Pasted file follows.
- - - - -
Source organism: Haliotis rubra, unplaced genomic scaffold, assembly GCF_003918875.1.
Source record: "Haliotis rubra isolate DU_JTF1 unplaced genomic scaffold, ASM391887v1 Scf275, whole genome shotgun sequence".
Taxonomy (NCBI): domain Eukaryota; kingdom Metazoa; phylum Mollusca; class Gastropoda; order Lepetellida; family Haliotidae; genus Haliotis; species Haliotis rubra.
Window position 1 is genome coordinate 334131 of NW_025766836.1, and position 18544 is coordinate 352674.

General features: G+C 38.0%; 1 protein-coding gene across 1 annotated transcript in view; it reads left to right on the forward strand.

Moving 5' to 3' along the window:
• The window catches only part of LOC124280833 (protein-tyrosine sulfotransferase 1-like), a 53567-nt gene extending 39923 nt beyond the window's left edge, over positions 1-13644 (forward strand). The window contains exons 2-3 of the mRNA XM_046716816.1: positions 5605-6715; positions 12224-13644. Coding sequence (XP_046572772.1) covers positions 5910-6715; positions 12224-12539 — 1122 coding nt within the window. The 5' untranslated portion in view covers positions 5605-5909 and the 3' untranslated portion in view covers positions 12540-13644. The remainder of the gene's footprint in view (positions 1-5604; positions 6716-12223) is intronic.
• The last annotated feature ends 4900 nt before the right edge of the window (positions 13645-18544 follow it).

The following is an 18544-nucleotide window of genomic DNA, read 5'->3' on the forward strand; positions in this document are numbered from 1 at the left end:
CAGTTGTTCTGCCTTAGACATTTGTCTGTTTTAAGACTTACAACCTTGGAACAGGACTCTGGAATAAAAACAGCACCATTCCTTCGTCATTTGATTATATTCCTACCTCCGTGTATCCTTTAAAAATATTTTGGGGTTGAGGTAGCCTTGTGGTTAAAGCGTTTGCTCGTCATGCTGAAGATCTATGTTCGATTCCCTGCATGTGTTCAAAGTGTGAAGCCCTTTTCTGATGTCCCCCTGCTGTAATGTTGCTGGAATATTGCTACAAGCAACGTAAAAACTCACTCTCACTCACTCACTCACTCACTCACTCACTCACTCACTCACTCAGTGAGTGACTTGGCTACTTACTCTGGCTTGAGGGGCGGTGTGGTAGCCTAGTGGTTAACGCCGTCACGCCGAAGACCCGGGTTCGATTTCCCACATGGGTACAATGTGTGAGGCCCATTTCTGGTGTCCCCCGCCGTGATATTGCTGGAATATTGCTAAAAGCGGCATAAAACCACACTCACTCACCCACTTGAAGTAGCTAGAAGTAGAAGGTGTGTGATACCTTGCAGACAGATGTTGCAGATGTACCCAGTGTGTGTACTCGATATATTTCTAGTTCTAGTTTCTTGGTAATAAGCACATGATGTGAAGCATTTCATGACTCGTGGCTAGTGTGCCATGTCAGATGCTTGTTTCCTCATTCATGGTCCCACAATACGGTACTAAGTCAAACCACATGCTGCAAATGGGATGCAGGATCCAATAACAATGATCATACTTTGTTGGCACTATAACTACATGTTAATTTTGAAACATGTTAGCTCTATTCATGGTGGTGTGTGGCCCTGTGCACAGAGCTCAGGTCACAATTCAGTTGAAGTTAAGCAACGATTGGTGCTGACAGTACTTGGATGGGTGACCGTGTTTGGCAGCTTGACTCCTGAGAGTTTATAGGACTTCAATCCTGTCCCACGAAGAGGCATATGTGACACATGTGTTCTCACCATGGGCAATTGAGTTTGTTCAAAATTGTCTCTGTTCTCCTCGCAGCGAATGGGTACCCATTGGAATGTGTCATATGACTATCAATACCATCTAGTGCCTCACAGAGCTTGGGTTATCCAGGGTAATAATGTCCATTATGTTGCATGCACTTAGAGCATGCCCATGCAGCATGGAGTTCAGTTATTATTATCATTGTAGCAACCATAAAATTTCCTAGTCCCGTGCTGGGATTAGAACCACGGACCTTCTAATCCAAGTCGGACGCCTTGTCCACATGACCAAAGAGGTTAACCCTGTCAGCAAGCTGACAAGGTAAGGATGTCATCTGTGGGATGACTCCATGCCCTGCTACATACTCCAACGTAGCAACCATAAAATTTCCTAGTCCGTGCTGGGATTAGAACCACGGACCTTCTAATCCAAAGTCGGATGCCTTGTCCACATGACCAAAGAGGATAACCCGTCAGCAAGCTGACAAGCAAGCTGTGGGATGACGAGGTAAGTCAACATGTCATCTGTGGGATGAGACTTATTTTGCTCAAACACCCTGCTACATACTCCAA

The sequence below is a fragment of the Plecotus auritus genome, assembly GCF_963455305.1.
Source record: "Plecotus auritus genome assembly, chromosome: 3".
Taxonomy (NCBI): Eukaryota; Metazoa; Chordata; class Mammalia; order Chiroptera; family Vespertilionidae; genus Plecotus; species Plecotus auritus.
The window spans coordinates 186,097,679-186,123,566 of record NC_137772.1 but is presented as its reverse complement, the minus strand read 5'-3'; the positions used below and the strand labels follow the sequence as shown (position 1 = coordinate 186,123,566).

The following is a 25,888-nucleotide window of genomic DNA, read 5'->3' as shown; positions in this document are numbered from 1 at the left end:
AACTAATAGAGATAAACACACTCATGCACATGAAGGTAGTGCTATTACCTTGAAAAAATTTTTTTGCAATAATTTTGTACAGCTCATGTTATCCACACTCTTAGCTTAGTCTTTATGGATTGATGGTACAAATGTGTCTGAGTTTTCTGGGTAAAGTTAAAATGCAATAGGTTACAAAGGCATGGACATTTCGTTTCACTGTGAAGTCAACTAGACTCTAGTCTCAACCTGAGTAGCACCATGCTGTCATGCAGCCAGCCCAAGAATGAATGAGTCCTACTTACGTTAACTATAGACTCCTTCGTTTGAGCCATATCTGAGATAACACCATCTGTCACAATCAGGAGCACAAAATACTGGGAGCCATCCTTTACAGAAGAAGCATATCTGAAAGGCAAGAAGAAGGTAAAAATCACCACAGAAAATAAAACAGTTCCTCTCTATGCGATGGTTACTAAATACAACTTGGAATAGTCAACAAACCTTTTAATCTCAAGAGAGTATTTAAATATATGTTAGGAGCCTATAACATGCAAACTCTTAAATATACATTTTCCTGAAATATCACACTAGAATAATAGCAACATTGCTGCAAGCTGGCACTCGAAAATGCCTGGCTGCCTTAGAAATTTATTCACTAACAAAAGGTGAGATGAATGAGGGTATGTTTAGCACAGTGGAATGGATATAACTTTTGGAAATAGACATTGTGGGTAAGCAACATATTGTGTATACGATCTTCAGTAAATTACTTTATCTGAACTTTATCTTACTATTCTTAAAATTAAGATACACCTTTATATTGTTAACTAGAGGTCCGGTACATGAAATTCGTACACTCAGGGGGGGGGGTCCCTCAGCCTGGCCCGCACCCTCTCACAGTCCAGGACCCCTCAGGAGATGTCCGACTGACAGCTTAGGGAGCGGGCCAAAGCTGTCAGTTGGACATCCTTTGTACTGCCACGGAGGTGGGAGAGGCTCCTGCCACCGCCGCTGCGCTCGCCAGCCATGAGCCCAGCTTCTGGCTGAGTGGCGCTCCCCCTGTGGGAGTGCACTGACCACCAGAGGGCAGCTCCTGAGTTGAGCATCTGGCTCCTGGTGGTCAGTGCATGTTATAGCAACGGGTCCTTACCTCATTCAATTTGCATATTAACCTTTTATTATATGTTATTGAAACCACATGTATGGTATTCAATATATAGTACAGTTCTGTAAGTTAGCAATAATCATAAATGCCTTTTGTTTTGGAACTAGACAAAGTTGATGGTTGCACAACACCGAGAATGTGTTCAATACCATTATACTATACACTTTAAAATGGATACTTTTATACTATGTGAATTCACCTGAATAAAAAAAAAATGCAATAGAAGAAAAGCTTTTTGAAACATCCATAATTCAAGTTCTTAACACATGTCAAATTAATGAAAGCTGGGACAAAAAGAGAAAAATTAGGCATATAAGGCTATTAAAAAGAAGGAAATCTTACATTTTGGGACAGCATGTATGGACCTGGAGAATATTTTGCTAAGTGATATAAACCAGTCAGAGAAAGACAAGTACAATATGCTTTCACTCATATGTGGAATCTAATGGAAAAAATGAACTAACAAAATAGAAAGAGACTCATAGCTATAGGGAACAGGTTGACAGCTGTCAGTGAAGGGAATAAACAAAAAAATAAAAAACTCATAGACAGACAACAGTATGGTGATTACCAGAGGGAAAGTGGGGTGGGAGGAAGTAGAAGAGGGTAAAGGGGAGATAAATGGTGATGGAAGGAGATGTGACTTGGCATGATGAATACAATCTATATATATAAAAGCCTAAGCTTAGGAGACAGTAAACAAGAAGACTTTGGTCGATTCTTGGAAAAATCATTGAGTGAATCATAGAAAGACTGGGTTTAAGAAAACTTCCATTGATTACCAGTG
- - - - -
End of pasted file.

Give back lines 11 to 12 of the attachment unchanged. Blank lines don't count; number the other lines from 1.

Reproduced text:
The sequence below is a fragment of the Plecotus auritus genome, assembly GCF_963455305.1.
Source record: "Plecotus auritus genome assembly, chromosome: 3".